Covid-19 vaccine: the hurdles of reaching people caught in conflict
There is growing concern that people in conflict settings could be overlooked in vaccination programmes.
With vaccines for Covid-19 soon to be available in some countries, concerns are rising that people who are affected by conflict and violence - particularly displaced people or marginalised communities - will be pushed to the back of the line, or missed out altogether.
“These populations face recurrent challenges in accessing health services, including vaccinations,” explained Esperanza Martinez, head of health at the International Committee of the Red Cross (ICRC), speaking to Geneva Solutions. “Countries in conflict often lack basic logistical and health infrastructure, resulting in vulnerable populations being deprived of most needed immunisations.”
Obstacles to access. Routine vaccination programmes for diseases such as measles and polio have been severely disrupted during the pandemic, as already fragile health systems in conflict settings have been overwhelmed. UNICEF reports that at least 80 million children under one year old are now at risk of contracting diseases such as measles, diphtheria and polio.
“Countries in conflict might have inherent challenges for vaccination such as lack of a cold chain and storage capacities, poor health capacities due to breakdown of destruction of health services, lack of health personnel, precarious infrastructure, risks for health personnel, and roads that are cut off,” said Martinez.
The safety of healthcare workers who would distribute a Covid-19 vaccine in these areas is also a worry. Attacks on humanitarian personnel are on the rise, with many incidents linked to rife misinformation and mistrust surrounding the virus. The ICRC has called on authorities to ensure that healthcare workers will be protected during vaccine distribution, warning that programmes will fail otherwise.
“Any region experiencing conflict could see additional hurdles and barriers to the equitable distribution of the Covid-19 vaccine,” explained Martinez.
Equitable distribution. Despite international agreements to avoid so-called “vaccine nationalism” such as the global vaccine-sharing initiative Covax , wealthy countries have scrambled to buy up doses of the first vaccines over the past few weeks. While these countries have reserved far more doses than their populations will need, there has been little discussion on whether they will allot any of their own supply to countries experiencing humanitarian crises, including conflict.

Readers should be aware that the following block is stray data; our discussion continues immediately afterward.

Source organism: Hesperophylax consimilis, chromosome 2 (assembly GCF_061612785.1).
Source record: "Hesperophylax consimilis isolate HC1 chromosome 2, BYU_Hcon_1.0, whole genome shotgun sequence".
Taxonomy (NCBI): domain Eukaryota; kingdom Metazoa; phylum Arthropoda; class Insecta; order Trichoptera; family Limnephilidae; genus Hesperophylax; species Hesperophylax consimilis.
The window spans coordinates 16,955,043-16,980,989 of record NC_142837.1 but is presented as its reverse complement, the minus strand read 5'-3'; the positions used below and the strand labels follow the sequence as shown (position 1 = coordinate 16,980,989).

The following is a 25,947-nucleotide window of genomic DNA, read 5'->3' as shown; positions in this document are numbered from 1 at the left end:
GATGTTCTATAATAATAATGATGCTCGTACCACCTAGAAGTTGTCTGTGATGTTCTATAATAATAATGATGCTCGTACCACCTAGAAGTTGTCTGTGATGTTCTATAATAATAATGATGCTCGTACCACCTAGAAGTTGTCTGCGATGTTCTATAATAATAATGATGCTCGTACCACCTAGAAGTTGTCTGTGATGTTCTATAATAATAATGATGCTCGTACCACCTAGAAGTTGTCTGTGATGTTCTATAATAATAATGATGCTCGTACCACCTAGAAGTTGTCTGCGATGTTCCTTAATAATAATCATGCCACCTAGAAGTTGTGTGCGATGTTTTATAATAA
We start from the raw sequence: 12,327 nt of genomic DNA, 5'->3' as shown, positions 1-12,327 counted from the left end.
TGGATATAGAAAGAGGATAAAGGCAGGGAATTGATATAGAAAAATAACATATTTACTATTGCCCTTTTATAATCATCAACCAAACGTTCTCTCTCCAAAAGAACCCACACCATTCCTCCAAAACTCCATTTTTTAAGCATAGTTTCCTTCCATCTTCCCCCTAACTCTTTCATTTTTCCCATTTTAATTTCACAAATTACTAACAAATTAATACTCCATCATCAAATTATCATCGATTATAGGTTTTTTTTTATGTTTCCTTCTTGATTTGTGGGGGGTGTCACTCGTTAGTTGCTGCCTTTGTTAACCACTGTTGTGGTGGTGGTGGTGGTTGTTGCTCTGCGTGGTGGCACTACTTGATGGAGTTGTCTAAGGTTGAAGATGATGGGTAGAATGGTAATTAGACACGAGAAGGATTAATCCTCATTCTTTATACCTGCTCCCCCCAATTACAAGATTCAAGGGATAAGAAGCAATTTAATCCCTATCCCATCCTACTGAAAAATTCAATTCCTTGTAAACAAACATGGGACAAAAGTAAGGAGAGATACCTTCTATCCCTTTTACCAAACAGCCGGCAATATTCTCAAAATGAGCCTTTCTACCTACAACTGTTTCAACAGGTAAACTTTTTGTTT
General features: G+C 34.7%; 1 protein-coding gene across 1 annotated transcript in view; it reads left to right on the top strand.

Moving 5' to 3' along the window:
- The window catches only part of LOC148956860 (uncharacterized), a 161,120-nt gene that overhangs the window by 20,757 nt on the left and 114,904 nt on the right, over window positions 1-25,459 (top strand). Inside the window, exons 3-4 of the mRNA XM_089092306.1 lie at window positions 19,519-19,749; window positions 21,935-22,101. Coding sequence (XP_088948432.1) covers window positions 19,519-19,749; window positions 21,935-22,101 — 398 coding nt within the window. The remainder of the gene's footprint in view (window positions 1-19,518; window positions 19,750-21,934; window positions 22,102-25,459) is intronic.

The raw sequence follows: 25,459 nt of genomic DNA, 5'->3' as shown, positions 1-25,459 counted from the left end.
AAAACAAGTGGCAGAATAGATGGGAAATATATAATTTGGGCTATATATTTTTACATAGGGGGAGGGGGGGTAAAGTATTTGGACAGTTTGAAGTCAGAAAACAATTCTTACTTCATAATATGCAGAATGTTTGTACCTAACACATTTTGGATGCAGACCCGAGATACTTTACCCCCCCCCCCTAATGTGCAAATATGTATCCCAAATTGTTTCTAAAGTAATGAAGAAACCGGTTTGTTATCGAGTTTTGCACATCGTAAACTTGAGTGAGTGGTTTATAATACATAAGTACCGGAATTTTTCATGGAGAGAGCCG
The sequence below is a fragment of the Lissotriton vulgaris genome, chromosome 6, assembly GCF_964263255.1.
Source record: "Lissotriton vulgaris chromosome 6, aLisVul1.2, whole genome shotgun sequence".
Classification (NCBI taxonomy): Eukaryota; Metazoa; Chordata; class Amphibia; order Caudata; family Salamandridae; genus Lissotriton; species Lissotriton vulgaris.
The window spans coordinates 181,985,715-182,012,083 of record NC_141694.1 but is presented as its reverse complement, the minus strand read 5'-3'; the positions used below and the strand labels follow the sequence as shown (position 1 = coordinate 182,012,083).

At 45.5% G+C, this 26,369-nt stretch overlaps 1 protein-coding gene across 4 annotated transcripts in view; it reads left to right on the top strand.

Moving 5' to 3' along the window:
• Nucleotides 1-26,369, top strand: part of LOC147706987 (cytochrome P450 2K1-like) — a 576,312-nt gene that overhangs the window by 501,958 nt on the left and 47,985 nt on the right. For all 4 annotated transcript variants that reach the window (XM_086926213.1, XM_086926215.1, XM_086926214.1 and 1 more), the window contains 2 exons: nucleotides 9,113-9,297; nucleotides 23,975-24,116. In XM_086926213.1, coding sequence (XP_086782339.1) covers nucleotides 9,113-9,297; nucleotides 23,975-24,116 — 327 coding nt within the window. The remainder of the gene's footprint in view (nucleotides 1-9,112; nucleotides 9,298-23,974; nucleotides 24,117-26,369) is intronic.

Public health groups and humanitarian organisations including the ICRC have called on countries to commit a portion of their vaccine supply to a “humanitarian buffer” that would be used to vaccinate people living in rebel-held territories, asylum seekers in camps and others who are likely to be missed out by national governments.
The United Nations International Organisation for Migration (IOM) has also called for equal vaccine access for refugees in the European Union.
“It is for the sake of their safety and wellbeing of the entire host communities,” said Antonio Vitorino, director general of the IOM in a conference convened by the European Parliament last month. “Nobody is safe until everybody is safe.”
“When we have now news about a vaccine, the challenge that EU European member states are confronted with is to guarantee access to the vaccine to everybody that is in your territory, not just your citizens, but also all the refugees, displaced people and migrants that are in Europe,” he added.